Boost up immune system: The immune system gets a boost from Swiss chard. Vitamin A and vitamin C is essential to stimulate and improve the function of body immune system.

Maintain proper eye health: Swiss card feature 110% of the daily requirement of vitamin A content in your diet. Vitamin A content in Swiss chard helps to protect your eyes against macular degeneration and ensures good eye health.

Prevent anaemia: Swiss chard is useful for people suffering for anaemia. Swiss chard has a good source of iron and as per research; iron is always consider for the treatment of anaemia. Presence of iron content is essential to make red blood cells which act as an oxygen carrier. The leafy vegetable also houses B complex vitamins, which helps to cure tiredness and depression.


Spinach and Feta Quiche – Barbies own fool proof recipe


1 cup cake flour
50g hard butter cut into small blocks
1/4 cup ice water

Directions: Please flour in food processor and blend in the butter blocks to create a crumbly consistency. Add the ice water and watch the dough ball form. When it is a ball, remove and knead it for at least 1 minute to break the gluten to get a springy, elastic consistency. Wrap in glad wrap and place in fridge for at least 15 minutes. In this time you can prepare the quiche contents and preheat the oven to 180 degrees C.

Spinach and Feta Quiche:

Collect handfuls Swiss Chard/Spinach from your garden
2 to 3 blocks of feta cheese
3 organic eggs, from your friendly chickens – beaten
1 cup cream

Directions: Clean spinach and add wet to a pot to blanch for 1 minute until wilted. Chop up into small pieces. Chop up the feta cheese into small 10mm blocks. Put to one side as you take out the pastry and roll to fit into a quiche dish, sprinkle flour to your work surface. Once nicely laid out add the spinach and feta cheese evenly. Add the cream to the beaten eggs and pour over the top of spinach and feta. I do not need to add any seasoning, but if you wish now is the time. Back in oven for at least 30 minutes or until it springs back when you touch it and the crust is lightly brown.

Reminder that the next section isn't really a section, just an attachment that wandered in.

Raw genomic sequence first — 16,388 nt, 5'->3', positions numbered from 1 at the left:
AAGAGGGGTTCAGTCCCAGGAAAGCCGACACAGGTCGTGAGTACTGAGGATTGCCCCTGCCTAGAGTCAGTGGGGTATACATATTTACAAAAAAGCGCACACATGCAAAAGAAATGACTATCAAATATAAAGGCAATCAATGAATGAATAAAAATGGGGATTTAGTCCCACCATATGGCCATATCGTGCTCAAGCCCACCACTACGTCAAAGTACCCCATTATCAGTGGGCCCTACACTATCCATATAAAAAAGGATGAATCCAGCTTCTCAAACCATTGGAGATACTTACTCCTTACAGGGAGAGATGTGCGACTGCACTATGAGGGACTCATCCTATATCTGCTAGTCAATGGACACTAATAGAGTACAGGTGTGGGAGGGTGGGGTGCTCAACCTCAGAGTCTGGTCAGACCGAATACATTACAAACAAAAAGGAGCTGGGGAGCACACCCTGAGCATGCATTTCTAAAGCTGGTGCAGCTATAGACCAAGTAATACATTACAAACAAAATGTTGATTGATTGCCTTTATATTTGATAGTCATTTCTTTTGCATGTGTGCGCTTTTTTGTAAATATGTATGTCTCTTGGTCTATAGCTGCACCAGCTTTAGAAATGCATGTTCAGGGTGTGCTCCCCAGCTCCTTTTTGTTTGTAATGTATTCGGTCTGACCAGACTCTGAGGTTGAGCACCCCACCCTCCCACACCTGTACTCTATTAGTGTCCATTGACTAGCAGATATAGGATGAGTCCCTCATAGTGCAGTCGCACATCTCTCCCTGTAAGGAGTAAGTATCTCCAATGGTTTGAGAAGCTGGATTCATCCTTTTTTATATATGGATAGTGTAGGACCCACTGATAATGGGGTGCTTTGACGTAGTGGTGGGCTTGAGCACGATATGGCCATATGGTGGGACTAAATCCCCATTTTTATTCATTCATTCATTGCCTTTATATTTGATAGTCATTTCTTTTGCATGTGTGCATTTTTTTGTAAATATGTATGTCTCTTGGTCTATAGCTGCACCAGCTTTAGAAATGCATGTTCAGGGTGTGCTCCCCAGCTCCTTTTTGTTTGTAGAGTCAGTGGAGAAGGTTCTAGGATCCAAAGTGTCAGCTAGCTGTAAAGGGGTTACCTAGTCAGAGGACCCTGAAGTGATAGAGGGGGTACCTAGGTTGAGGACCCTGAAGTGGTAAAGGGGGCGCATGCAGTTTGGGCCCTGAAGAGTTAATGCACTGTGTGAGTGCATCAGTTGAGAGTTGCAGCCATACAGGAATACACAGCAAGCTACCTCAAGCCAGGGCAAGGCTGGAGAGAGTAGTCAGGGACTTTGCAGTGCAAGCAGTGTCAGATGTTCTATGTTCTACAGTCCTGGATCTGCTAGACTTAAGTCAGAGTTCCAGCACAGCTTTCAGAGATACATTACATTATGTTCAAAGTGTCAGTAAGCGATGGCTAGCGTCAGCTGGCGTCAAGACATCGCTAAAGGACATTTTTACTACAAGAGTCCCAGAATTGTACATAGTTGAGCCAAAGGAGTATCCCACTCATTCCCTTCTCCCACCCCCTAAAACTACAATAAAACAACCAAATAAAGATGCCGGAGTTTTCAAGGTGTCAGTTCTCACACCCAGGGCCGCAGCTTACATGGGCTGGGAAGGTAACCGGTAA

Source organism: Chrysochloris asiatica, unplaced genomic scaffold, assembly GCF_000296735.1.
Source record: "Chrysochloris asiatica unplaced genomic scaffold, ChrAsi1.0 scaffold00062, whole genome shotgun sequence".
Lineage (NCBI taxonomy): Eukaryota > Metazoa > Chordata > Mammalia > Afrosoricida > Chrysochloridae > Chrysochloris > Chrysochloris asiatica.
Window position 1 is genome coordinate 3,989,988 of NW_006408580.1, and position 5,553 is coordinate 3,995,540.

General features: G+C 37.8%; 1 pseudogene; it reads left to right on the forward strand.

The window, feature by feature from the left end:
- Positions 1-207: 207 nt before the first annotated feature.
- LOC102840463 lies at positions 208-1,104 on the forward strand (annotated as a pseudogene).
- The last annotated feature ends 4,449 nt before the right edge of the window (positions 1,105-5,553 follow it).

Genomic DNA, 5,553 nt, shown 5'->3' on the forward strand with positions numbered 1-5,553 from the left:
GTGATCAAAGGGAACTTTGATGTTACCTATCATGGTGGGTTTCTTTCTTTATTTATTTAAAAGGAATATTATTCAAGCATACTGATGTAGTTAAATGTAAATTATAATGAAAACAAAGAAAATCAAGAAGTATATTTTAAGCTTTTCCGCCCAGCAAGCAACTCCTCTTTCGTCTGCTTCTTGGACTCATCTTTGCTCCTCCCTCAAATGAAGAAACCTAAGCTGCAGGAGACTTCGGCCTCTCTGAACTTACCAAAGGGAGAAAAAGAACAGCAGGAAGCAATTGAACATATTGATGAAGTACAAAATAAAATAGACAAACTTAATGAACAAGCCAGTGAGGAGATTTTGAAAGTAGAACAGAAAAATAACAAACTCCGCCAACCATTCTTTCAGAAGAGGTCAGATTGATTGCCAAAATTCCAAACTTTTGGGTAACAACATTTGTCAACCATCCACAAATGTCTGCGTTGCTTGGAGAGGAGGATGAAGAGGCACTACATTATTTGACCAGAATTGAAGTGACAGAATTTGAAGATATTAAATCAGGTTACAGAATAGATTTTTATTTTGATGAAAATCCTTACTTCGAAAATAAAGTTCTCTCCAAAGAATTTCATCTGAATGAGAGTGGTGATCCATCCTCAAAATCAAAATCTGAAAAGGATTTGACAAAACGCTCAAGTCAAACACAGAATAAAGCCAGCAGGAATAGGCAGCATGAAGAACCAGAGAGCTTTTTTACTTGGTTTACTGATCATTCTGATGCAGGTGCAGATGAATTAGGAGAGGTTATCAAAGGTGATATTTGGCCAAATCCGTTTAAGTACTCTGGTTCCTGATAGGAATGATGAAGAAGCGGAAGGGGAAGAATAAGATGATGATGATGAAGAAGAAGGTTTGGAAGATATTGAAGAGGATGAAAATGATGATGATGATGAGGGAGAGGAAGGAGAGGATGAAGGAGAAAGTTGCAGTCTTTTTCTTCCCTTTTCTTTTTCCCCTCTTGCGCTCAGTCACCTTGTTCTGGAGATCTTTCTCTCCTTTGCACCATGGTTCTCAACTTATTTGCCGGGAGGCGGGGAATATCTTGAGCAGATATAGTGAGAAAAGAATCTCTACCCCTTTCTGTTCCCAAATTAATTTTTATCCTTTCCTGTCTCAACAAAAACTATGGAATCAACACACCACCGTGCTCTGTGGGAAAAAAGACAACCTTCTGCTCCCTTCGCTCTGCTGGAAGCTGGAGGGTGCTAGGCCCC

Enjoy with a garden salad!

About Garden Bloggers Harvest Day

Please join us on the 5th of every month and show us what you’ve harvested. Whether you have a massive vegetable garden or grow a few herbs in pots or just pick a few peaches from a tree … we’d love to see! Its all about sharing our experiences, photographs, successes and failures as we “learn to grow”.

So prepare a post on your blog about what you harvested this past month, link up to us at The Gardening Blog and then, add your link to the Mr. Linky below so we can all visit your blog and “share in your harvest”. And leave us a comment! We LOVE hearing from you!

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By Barbara

Country living is the best! Being a true spirit of the earth, my garden is all about vegetables and fruit trees and herbs and chickens roaming free. I was keen to really start gardening when we moved to Philadelphia in 2005, but not your typical suburban-type garden – sterile and bug-free! I wanted an edible garden.

20 replies on “Garden Bloggers Harvest Day for March”

I am so looking forward to the harvest this year as I look at your vegetables. Now, as spring nears it will be time to begin planting more vegetables and enjoying the veggies that grow. I like your idea of featuring a vegetable and offering such important information…great idea!

Only if the snow would leave!! But it is going tomorrow at 60°. We actually had snow early this morning. CRAZY weather. I just saw tulip leaves that broke through frozen soil. Your garden is brimming with veggies. I just saw a recipe today for a soup with chard as an ingredient and I am going to try it, but I do love spinach and feta and will try your recipe too.


You should check out Folia which has a harvest day Badge to be awarded to any member who posts a harvest photo on the 5th of the month!

I’m always so impressed with how many vegetables you grow! I’m linking in with my one little vegetable – the broccoli! I’m surprised yours is still making – mine started flowering already in our heat!

Argh!!! No coriander?!!! How could I miss this, oh yes – I know. Hubby has found my stash of seeds and used them for the steak the other night 🙂 .
No excuse – will get some seeds in the ground today!!

Surprizingly the best veggies are coming from one of the raised beds. So soil prep and quality is key! I also added 1/2 of my work farm humus in it and I believe that this is more priceless than gold.

I have linked! Gosh I hope i can grow silverbeet like yours this year – started my seeds and they look so long and spindly. i suspect before that I have planted them out too early, so this year want to wait until they are quite established before planting out. I also have them in peat pots so that there is no transplant shock. what other advice do you have?

Hi Gillian – Mine also start off delicately. Give them time but I find that they do the best when planted directly in the ground from seed. I am keen to know how the peat pots come along.

I will go to your link
Thanks 🙂